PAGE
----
Jun 24, 2013

LAFF Review: ‘Llyn Foulkes One Man Band’ Could Use Some Back-Up

Documentaries on artists can be somewhat troublesome. While it does a great deed of exposing a wider audience to talented creators, it often doesn’t do justice to portraying their personal style. Last year’s Never Sorry managed to present Ai WeiWei as a fascinating activist, but was stylistically too traditional to elevate the narrative beyond facts. With Llyn Foulkes One Man Band, Co-directors Tamar Halpern and Chris Quilty attempt to bring to life a deviant Los Angeles artist who has made a career out of going against the grain. Do they manage to present this rebel’s story as more than generic?


What is fascinating about Llyn Foulkes is that he follows his own desires. This is made readily clear with the opening scene in which through a rhyming poem, he states how he dropped out of art school because it felt inauthentic. It is a striking way to begin a story that looks at his modern career in which he works on elaborate art pieces for eight years and talks about his dissatisfaction with mainstream idealism. His work has been described as being macabre and reflective of his sociopolitical beliefs. Just like any artist, he worries about not being accepted by his critics and threatens to quit almost every day.
The documentary attempts to piece together his past through a series of interviews with relatives, fellow artists, and Dennis Hopper. There are numerous art pieces displayed to show his evolution in both quality and personality. It helps to mystify him as a veteran who has earned a reputation as an underground genius. Hearing about Foulkes through other people does little to the actual story and almost serves more as juxtaposition to the artist, who spends most of the time somewhat cynical. While passionate about his work, he isn’t afraid to admit his mistakes. As much as he wants to be admired, there is this sense that he is too self-deprecating.
The problem with the story is not the subject, but the execution. From front to back, Foulkes is a fascinating man who has done a lot of interesting things. All of it is talked about, but it quickly becomes redundant. Even the idea that he doesn’t want people interfering with his work seems like commentary on him as a documentary subject. As a tortured artist, he nitpicks every detail, which starts off as a great way into his psyche, but soon derails the story. Majority of the documentary is about critiquing his own work and badmouthing sociopolitical idealism. He is an unapologetic thinker who says what’s on his mind. While it explains his rebellious nature, it does little in narrative. Beyond a few key moments, there isn’t much purpose to this being 88 minutes long. It could have easily achieved a superior reaction with an edited run time.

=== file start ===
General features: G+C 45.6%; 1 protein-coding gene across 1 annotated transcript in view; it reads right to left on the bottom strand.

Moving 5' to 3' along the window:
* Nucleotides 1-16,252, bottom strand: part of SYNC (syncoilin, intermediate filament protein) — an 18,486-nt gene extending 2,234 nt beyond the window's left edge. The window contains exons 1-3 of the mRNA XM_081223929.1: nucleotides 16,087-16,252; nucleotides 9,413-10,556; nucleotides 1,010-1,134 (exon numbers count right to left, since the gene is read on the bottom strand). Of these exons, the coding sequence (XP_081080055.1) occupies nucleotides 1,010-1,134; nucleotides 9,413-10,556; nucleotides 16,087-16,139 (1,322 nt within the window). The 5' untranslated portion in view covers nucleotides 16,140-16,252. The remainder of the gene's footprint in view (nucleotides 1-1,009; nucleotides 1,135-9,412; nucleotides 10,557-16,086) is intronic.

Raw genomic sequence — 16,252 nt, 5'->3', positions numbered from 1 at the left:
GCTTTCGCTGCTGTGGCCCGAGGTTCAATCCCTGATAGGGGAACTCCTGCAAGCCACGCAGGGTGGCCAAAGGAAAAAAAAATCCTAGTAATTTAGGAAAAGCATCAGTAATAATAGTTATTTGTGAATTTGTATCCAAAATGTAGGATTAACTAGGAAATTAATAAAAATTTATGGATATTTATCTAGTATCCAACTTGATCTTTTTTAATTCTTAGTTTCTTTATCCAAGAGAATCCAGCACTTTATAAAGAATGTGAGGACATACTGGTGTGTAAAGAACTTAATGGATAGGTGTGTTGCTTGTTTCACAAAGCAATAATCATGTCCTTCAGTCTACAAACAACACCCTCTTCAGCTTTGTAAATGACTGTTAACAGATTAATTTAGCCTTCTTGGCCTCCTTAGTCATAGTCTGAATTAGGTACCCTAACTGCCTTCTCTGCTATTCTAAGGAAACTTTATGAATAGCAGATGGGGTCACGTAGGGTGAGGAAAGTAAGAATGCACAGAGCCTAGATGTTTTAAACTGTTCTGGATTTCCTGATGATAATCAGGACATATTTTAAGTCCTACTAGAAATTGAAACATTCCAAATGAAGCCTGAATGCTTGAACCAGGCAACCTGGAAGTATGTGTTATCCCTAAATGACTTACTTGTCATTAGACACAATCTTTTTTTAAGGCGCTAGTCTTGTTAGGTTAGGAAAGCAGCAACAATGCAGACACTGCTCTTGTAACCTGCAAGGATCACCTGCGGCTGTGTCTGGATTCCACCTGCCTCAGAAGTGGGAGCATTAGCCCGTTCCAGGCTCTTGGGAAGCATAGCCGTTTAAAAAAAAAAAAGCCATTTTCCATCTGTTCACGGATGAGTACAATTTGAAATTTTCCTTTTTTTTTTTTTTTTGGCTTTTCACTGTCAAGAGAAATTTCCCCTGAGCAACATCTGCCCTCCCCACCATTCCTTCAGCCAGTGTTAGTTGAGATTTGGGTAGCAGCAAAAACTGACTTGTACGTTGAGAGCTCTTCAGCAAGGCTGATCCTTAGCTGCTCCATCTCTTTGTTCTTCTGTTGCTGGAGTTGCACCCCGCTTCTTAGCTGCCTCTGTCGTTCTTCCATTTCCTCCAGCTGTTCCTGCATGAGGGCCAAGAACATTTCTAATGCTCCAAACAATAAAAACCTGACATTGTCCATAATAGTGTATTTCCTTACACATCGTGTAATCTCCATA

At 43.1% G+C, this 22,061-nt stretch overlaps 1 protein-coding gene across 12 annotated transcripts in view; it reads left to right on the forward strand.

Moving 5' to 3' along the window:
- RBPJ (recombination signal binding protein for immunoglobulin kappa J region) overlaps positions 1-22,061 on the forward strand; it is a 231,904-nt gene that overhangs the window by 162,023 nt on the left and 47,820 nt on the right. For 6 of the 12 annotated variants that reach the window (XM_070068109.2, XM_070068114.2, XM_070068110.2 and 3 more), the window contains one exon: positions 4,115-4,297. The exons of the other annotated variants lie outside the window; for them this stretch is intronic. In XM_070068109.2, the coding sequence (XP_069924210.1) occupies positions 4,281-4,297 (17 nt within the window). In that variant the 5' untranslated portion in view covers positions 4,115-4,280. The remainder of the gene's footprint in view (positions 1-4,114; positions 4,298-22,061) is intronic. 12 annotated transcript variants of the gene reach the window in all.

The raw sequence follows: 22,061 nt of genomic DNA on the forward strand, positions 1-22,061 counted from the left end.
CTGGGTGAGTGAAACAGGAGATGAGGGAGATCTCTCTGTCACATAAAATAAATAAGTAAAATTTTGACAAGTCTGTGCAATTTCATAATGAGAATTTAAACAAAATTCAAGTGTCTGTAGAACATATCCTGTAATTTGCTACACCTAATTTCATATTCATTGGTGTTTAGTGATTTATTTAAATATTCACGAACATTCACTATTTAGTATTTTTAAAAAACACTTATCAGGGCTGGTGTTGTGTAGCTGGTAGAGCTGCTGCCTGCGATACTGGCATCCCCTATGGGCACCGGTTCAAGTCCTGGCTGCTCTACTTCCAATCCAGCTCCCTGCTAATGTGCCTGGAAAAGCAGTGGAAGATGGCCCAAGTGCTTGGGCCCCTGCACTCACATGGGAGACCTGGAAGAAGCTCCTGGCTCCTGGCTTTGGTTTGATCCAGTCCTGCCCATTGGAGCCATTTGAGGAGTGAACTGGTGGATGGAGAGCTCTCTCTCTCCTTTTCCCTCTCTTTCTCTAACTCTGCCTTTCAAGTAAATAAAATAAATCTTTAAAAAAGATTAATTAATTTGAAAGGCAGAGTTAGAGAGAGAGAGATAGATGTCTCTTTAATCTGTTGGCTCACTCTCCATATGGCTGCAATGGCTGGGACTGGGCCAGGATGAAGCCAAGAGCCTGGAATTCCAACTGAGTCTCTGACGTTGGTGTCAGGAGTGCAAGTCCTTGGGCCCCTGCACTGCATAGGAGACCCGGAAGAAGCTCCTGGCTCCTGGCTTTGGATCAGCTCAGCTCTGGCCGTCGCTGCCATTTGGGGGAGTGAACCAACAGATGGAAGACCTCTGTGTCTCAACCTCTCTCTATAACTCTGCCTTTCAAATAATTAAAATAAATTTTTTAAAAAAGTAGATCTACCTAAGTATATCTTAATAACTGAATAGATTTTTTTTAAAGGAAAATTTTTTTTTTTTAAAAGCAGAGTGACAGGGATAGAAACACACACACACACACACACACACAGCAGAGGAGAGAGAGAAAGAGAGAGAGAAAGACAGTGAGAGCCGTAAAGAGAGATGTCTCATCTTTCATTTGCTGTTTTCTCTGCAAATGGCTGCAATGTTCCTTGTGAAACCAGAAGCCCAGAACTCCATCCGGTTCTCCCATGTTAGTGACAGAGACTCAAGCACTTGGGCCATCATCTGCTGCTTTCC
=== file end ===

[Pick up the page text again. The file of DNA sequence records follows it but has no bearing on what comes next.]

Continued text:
The title derives from what is probably his greatest achievement. Referred to as “The Machine,” Foulkes has created a machine with literal bells and whistles in which he performs as a one man band. Having appeared on The Tonight Show with Johnny Carson, it is fascinating to watch him play the somewhat kitschy melodies about Los Angeles and his personal life. It isn’t hard to believe that one of his prime influences was novelty performer Spike Jones, whose influence comes across in the more absurd numbers. His music also serves as the soundtrack, which makes the comedic melodies take on a more somber and personal tone that immerses the audience in Foulkes’ world. It is in these moments that it feels like we fully understand the genius of Foulkes, even if it feels like an acquired taste.
Llyn Foulkes One Man Band is a portrait of a great artist who followed his dreams and sadly doesn’t get the respect he deserves. While the film does a great job of making him an interesting person, it manages to feel bloated and repetitive at 88 minutes. The documentary’s redeeming qualities lie in the moments in which we see the artist at work, creating something that becomes more inspiring with every little change. If the man of all trades has any downfall, it is his brashness and inability to accept normality. It may be grating at times, but that’s what makes him an authentic and interesting subject. It is just a shame that they packaged his story in such a standardized way.

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